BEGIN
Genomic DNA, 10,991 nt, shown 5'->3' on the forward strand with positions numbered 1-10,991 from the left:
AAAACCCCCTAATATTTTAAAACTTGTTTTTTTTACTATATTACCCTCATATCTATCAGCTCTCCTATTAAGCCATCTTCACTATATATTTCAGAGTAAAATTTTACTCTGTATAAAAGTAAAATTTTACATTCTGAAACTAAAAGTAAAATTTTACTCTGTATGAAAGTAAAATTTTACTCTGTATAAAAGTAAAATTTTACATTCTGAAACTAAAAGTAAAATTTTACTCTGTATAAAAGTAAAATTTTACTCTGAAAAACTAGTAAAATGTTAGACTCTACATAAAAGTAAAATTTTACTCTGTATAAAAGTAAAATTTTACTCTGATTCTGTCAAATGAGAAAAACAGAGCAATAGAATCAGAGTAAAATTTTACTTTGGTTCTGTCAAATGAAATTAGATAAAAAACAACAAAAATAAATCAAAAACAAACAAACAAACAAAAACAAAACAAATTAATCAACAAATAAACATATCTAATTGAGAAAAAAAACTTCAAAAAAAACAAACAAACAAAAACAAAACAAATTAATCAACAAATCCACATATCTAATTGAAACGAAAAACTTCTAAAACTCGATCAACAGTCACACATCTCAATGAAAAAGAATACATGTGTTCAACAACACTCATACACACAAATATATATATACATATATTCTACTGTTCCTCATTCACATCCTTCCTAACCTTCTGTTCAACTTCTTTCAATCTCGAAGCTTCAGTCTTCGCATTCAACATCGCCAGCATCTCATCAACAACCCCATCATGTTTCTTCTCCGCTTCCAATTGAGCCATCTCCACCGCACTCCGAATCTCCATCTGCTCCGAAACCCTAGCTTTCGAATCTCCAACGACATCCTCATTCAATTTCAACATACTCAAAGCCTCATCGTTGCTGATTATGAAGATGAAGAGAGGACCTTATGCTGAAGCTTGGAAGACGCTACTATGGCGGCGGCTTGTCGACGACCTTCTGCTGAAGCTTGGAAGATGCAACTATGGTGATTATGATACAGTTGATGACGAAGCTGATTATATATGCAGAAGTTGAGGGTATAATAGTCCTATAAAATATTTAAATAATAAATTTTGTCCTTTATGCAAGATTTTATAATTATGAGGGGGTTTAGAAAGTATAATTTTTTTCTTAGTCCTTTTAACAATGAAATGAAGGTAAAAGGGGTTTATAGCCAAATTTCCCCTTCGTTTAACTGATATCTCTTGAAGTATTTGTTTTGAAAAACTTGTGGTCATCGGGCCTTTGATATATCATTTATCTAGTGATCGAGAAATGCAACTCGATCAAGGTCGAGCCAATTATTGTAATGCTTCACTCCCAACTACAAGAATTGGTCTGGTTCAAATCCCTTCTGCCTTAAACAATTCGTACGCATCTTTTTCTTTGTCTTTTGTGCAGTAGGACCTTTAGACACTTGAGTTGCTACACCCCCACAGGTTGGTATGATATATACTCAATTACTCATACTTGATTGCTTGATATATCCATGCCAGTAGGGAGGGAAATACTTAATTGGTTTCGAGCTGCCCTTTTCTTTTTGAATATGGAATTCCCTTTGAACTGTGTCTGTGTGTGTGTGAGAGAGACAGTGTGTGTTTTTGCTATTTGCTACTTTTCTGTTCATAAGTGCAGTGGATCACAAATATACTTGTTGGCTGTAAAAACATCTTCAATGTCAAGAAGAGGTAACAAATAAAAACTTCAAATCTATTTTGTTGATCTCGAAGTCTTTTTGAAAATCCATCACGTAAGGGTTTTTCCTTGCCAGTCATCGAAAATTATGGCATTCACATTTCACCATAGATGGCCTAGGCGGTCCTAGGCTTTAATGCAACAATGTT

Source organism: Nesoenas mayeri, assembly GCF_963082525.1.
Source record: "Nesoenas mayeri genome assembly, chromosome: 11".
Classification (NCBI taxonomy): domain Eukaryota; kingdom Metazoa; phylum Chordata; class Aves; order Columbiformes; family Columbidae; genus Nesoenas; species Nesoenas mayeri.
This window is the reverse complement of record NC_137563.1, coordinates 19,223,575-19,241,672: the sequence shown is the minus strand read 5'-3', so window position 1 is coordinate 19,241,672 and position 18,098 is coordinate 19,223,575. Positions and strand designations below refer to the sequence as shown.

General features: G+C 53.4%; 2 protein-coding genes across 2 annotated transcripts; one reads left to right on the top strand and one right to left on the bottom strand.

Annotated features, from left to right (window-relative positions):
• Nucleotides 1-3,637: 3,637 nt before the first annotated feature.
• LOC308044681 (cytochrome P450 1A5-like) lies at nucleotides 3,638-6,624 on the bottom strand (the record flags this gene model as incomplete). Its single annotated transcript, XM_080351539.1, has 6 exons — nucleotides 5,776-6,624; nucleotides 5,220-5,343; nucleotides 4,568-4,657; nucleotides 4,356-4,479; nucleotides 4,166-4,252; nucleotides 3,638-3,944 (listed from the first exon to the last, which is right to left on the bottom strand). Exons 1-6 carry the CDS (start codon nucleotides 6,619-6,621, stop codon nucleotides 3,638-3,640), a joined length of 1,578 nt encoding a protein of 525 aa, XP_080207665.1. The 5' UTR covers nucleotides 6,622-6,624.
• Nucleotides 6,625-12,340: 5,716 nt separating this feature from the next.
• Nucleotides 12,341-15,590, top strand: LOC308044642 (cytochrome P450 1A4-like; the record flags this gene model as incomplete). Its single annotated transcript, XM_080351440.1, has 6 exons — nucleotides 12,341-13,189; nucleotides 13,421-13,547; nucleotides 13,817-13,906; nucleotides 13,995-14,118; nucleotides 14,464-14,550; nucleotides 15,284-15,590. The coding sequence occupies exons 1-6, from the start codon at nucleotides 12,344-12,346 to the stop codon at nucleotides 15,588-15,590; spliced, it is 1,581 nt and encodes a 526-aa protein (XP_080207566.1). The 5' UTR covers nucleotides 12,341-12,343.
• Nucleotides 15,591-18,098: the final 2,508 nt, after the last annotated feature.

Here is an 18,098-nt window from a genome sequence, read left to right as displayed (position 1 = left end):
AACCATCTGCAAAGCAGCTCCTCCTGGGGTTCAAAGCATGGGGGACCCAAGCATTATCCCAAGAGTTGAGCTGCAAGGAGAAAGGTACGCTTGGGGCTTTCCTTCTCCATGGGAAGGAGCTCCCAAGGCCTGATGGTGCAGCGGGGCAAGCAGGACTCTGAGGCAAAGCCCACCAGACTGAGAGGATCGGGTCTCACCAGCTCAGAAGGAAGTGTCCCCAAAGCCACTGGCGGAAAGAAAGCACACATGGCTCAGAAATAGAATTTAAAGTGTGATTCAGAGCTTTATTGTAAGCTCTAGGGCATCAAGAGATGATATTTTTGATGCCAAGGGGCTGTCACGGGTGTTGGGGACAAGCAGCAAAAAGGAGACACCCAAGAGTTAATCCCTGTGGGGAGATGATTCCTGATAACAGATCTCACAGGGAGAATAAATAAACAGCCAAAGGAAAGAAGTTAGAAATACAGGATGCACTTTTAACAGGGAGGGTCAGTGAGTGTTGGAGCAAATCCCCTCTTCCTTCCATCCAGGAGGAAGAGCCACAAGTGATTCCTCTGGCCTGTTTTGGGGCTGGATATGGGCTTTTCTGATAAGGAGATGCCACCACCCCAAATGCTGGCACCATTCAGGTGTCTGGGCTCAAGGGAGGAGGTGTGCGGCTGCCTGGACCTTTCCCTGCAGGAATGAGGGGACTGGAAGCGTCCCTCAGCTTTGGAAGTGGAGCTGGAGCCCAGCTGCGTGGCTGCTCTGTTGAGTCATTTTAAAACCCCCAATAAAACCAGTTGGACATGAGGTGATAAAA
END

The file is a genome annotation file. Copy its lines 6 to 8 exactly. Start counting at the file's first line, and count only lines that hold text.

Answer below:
This window is the reverse complement of record NC_137563.1, coordinates 19,223,575-19,241,672: the sequence shown is the minus strand read 5'-3', so window position 1 is coordinate 19,241,672 and position 18,098 is coordinate 19,223,575. Positions and strand designations below refer to the sequence as shown.

General features: G+C 53.4%; 2 protein-coding genes across 2 annotated transcripts; one reads left to right on the top strand and one right to left on the bottom strand.

Annotated features, from left to right (window-relative positions):